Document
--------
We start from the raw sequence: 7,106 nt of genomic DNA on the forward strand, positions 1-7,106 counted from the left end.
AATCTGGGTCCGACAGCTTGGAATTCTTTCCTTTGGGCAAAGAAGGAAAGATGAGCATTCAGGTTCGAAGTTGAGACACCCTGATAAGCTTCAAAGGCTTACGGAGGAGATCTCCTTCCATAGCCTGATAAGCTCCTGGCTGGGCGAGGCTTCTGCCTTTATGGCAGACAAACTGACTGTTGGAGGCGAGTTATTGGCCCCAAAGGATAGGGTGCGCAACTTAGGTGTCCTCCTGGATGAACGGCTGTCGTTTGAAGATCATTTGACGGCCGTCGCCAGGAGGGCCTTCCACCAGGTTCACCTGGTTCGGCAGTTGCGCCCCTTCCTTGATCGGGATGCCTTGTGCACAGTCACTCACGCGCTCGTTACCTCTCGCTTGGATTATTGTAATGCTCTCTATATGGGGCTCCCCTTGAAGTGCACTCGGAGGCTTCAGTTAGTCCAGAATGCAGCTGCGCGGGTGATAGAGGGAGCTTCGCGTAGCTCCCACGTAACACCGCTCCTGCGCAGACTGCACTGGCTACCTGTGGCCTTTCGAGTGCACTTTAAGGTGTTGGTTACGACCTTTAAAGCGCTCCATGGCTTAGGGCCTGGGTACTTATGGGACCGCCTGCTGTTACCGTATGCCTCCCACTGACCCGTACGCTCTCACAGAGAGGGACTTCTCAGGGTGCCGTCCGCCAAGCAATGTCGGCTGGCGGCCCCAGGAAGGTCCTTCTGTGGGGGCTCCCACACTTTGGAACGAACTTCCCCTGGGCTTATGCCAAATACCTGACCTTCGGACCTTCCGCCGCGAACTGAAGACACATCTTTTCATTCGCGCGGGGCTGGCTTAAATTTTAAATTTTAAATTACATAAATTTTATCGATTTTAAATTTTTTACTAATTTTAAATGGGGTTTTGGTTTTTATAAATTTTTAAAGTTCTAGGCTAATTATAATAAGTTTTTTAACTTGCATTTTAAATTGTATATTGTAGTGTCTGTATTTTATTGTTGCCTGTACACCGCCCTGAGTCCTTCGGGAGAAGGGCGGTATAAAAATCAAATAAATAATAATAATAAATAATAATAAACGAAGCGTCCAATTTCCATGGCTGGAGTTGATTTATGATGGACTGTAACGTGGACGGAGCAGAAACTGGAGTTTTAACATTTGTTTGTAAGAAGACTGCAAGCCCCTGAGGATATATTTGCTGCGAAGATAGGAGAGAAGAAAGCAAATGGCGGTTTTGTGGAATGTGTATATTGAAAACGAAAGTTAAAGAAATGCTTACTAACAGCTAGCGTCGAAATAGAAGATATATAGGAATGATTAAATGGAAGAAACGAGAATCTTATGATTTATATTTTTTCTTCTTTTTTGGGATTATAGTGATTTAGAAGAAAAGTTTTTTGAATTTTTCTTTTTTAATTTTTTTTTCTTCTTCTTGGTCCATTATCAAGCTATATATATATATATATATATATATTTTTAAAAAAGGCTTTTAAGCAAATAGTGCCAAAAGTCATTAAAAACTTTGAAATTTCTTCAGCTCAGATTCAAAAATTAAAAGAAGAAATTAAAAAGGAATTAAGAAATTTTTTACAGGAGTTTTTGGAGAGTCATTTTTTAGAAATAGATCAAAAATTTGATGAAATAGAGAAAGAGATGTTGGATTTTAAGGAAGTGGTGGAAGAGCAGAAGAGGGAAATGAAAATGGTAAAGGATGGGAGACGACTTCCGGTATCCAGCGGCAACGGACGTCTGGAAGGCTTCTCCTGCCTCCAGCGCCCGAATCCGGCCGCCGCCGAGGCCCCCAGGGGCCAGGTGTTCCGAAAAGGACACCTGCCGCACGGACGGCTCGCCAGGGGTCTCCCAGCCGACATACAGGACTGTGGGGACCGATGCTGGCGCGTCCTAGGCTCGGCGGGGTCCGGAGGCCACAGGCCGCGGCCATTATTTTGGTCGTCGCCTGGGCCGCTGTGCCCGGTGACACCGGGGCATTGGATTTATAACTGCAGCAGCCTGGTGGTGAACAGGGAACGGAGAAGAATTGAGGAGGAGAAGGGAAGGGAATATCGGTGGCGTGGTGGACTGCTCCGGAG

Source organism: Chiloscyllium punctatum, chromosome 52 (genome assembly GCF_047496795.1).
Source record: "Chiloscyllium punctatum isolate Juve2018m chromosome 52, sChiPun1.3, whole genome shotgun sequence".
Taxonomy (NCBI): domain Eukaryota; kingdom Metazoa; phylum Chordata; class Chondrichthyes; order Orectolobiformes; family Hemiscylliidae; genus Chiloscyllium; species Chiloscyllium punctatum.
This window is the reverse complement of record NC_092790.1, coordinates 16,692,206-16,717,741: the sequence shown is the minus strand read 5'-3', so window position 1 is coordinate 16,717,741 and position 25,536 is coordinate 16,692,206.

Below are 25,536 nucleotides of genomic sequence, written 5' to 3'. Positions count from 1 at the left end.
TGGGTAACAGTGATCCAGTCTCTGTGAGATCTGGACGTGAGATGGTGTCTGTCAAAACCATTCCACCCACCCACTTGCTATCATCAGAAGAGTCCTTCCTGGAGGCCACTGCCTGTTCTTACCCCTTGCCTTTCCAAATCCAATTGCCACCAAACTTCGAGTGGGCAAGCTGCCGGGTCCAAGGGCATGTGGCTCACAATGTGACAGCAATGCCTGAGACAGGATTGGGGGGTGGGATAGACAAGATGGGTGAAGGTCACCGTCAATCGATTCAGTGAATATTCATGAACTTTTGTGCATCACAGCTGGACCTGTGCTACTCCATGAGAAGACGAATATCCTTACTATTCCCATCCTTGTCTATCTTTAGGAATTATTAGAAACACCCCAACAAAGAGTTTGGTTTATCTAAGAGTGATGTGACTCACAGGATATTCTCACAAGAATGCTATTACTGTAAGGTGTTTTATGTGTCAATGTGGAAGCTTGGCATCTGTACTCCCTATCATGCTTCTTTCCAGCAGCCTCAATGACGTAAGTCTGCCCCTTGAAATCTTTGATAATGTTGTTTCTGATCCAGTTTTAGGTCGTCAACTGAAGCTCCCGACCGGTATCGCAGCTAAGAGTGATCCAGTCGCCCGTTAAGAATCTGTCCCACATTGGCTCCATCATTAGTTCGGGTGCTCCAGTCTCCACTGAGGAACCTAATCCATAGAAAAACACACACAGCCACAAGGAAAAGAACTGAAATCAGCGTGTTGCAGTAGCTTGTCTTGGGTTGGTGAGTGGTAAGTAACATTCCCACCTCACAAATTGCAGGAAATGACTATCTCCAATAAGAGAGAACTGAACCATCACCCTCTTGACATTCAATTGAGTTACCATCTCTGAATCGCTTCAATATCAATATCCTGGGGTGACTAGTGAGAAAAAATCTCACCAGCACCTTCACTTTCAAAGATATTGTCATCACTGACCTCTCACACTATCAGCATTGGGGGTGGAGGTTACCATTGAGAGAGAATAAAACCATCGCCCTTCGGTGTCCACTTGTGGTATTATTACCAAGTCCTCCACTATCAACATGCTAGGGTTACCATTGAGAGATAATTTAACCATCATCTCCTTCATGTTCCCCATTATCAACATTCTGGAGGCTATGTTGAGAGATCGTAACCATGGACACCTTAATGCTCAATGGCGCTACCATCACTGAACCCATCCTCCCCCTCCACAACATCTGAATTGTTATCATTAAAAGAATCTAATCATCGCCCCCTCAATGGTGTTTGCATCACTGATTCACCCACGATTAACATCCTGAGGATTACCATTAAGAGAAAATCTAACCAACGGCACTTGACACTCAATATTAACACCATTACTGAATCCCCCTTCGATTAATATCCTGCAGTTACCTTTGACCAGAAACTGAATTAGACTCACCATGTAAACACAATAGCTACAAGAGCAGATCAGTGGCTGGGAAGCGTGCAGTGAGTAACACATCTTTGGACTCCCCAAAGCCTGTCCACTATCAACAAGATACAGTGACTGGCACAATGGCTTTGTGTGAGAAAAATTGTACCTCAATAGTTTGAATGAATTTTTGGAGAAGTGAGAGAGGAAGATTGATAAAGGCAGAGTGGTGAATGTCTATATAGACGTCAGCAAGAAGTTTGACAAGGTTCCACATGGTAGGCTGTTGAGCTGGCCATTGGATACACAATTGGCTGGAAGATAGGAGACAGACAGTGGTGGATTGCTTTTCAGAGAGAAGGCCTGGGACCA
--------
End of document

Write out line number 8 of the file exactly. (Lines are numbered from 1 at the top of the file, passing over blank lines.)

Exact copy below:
TGGGTAACAGTGATCCAGTCTCTGTGAGATCTGGACGTGAGATGGTGTCTGTCAAAACCATTCCACCCACCCACTTGCTATCATCAGAAGAGTCCTTCCTGGAGGCCACTGCCTGTTCTTACCCCTTGCCTTTCCAAATCCAATTGCCACCAAACTTCGAGTGGGCAAGCTGCCGGGTCCAAGGGCATGTGGCTCACAATGTGACAGCAATGCCTGAGACAGGATTGGGGGGTGGGATAGACAAGATGGGTGAAGGTCACCGTCAATCGATTCAGTGAATATTCATGAACTTTTGTGCATCACAGCTGGACCTGTGCTACTCCATGAGAAGACGAATATCCTTACTATTCCCATCCTTGTCTATCTTTAGGAATTATTAGAAACACCCCAACAAAGAGTTTGGTTTATCTAAGAGTGATGTGACTCACAGGATATTCTCACAAGAATGCTATTACTGTAAGGTGTTTTATGTGTCAATGTGGAAGCTTGGCATCTGTACTCCCTATCATGCTTCTTTCCAGCAGCCTCAATGACGTAAGTCTGCCCCTTGAAATCTTTGATAATGTTGTTTCTGATCCAGTTTTAGGTCGTCAACTGAAGCTCCCGACCGGTATCGCAGCTAAGAGTGATCCAGTCGCCCGTTAAGAATCTGTCCCACATTGGCTCCATCATTAGTTCGGGTGCTCCAGTCTCCACTGAGGAACCTAATCCATAGAAAAACACACACAGCCACAAGGAAAAGAACTGAAATCAGCGTGTTGCAGTAGCTTGTCTTGGGTTGGTGAGTGGTAAGTAACATTCCCACCTCACAAATTGCAGGAAATGACTATCTCCAATAAGAGAGAACTGAACCATCACCCTCTTGACATTCAATTGAGTTACCATCTCTGAATCGCTTCAATATCAATATCCTGGGGTGACTAGTGAGAAAAAATCTCACCAGCACCTTCACTTTCAAAGATATTGTCATCACTGACCTCTCACACTATCAGCATTGGGGGTGGAGGTTACCATTGAGAGAGAATAAAACCATCGCCCTTCGGTGTCCACTTGTGGTATTATTACCAAGTCCTCCACTATCAACATGCTAGGGTTACCATTGAGAGATAATTTAACCATCATCTCCTTCATGTTCCCCATTATCAACATTCTGGAGGCTATGTTGAGAGATCGTAACCATGGACACCTTAATGCTCAATGGCGCTACCATCACTGAACCCATCCTCCCCCTCCACAACATCTGAATTGTTATCATTAAAAGAATCTAATCATCGCCCCCTCAATGGTGTTTGCATCACTGATTCACCCACGATTAACATCCTGAGGATTACCATTAAGAGAAAATCTAACCAACGGCACTTGACACTCAATATTAACACCATTACTGAATCCCCCTTCGATTAATATCCTGCAGTTACCTTTGACCAGAAACTGAATTAGACTCACCATGTAAACACAATAGCTACAAGAGCAGATCAGTGGCTGGGAAGCGTGCAGTGAGTAACACATCTTTGGACTCCCCAAAGCCTGTCCACTATCAACAAGATACAGTGACTGGCACAATGGCTTTGTGTGAGAAAAATTGTACCTCAATAGTTTGAATGAATTTTTGGAGAAGTGAGAGAGGAAGATTGATAAAGGCAGAGTGGTGAATGTCTATATAGACGTCAGCAAGAAGTTTGACAAGGTTCCACATGGTAGGCTGTTGAGCTGGCCATTGGATACACAATTGGCTGGAAGATAGGAGACAGACAGTGGTGGATTGCTTTTCAGAGAGAAGGCCTGGGACCA